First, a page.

SALT LAKE CITY (AP) — Utah lawmakers voted to ban knee-to-neck chokeholds similar to the one used in the death of George Floyd during a special session Thursday, though the measure stops short of criminalizing the use of all chokehold methods.
Several police departments have banned the use of chokeholds amid nationwide protests against police brutality. At least one other state, New York, has also passed legislation.
The Utah bill would prohibit officers from placing their knees on the necks of people being detained. It would also bar law enforcement agencies from teaching officers how to use other chokeholds and carotid restraints, though it doesn’t outright ban them.
The measure now heads to the desk of Republican Gov. Gary Herbert, who called for a statewide ban last week.
Under this legislation, officers who use knee-to-neck holds could face up to a first-degree felony if the violation leads to someone’s death.
Democratic Rep. Sandra Hollins, the bill’s sponsor, said the legislation is only the “beginning of this conversation.”
“Our community is feeling unsafe,” said Hollins, the only black member of the Utah Legislature. “That’s why you’re seeing the protests. They are in fear of their lives. This bill sends a very powerful message as legislators saying, ‘We hear you, and we’re going to do something about it.’”
Hollins said there haven’t been documented cases of officers using knee-on-neck holds in Utah, but she hopes this bill will prevent it from happening in the future. Statewide law-enforcement training does not include training on other types of chokeholds, but the new measure writes that prohibition into law.
House lawmakers were largely supportive of the bill. But some, including Republican Rep. Carl Albrecht. voiced concerns that it was a knee-jerk reaction that’s “maybe not necessary at this time.”
Republican Rep. Norman Thurston said he didn’t think Utah law enforcement has done anything that could be considered “out of line.” He said passing this type of bill less than a month after Floyd’s death was “absurd.”
The measure had unanimous support in the Senate. Republican Sen. Majority Leader Evan Vickers said they may continue to address the issue beyond this bill.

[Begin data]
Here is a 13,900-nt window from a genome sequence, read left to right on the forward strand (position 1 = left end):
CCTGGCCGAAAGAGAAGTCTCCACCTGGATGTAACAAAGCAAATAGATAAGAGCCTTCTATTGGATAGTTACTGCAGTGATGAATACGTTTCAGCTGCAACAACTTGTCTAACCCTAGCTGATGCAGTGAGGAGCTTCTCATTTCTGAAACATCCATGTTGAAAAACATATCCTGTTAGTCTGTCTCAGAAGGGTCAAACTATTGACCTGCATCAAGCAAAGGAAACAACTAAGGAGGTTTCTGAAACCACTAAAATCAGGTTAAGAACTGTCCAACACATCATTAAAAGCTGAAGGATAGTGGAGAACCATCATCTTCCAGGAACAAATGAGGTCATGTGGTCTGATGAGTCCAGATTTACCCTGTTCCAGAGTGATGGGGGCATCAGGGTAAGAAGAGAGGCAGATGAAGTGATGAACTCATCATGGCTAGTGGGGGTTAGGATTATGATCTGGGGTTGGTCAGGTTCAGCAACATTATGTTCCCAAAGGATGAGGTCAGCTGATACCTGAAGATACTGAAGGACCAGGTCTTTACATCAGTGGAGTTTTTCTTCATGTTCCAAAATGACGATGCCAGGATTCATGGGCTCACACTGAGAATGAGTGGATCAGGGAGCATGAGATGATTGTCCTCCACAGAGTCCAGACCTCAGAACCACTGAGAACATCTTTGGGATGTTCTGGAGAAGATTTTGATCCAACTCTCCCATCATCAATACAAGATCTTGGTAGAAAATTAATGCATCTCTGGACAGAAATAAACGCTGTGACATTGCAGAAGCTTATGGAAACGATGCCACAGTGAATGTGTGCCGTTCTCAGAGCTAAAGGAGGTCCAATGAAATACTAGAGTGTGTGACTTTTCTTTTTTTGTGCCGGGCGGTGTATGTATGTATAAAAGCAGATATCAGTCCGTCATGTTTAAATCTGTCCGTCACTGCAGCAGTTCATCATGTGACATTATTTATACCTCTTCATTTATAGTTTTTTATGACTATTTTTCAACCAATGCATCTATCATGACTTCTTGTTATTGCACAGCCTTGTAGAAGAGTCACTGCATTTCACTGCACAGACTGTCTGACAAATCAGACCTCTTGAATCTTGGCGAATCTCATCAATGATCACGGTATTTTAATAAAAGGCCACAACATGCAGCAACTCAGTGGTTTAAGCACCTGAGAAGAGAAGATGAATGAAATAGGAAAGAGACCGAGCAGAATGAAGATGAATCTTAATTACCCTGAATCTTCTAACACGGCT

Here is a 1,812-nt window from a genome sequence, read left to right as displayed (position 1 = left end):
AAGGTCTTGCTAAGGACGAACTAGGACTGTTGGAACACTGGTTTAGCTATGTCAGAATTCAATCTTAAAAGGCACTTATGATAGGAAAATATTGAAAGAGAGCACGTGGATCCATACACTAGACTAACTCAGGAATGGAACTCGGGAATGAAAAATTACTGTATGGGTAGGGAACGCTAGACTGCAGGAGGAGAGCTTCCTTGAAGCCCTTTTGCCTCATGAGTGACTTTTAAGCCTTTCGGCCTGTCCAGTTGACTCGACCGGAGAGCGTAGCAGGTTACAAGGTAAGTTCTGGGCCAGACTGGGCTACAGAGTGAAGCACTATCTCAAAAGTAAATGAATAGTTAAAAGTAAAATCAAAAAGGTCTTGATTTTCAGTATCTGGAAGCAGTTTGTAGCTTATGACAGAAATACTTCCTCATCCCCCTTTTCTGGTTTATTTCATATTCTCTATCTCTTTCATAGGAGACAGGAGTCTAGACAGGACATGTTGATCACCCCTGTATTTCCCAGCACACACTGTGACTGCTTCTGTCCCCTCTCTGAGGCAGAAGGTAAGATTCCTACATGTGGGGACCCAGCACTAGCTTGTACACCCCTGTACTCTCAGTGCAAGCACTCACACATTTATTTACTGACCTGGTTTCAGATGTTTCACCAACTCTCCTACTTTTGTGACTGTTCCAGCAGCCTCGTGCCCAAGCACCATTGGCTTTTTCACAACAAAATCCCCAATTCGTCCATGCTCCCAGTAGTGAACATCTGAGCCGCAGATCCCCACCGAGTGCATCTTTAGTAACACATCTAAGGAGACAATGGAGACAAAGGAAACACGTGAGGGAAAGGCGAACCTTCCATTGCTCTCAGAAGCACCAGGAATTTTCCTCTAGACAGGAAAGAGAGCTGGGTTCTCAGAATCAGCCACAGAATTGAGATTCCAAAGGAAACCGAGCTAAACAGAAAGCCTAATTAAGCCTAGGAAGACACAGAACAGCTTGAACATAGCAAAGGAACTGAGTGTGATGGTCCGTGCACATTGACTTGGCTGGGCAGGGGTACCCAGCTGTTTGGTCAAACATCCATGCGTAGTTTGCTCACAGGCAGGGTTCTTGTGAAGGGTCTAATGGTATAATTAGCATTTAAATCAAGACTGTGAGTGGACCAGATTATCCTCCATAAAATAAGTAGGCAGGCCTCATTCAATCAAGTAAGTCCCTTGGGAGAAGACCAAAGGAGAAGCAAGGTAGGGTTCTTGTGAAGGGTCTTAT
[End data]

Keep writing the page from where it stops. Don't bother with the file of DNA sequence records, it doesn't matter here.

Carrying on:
“Quite frankly, it’s the right thing to do,” said Vickers, who is co-sponsoring the bill. “It sends out the message to the public that we really do care about these issues.”
Lawmakers worked closely with law enforcement in developing the proposal. While the use of knee holds like the one used on Floyd before his death are widely considered to be inappropriate, the use of other types of chokeholds proved too complex to deal with quickly, Vickers said. Some believe it can be a viable nonlethal restraint at times, though it’s not currently taught to Utah police officers.
“They haven’t found a good way to teach that and teach it appropriately,” Vickers said.
The House passed the legislation during a special session Herbert called earlier this week to address several issues, including the financial fallout from COVID-19 .
The special session marks one of the first times legislators have convened in person since Utah began experiencing a sharp spike in new coronavirus cases.
The majority of lawmakers in the GOP-dominated legislature wore masks during the session while a few abstained. Representatives and senators who were not present during the session were able to participate remotely via teleconference. Plexiglass barriers were also placed around the House floor.
In other developments:
— The Legislature passed a resolution extending Utah’s state of emergency because of COVID-19 from June 30 to Aug. 20. The bill is now back to Herbert, who had called for lawmakers to extend the order to Aug. 31.
— A bill that would allow health officials to mandate COVID-19 testing in long-term care facilities also passed in the Utah Legislature. The legislation gives care facilities the ability to discharge a resident who declines testing. Republican Sen. Curt Bramble, the bill’s sponsor, said people can refuse a COVID-19 test, but they would be putting other people’s lives at risk.
— Lawmakers voted to make government entities and employees immune from lawsuits in connection with people exposed to COVID-19.
Sophia Eppolito is a corps member for the Associated Press/Report for America Statehouse News Initiative. Report for America is a nonprofit national service program that places journalists in local newsrooms to report on undercovered issues.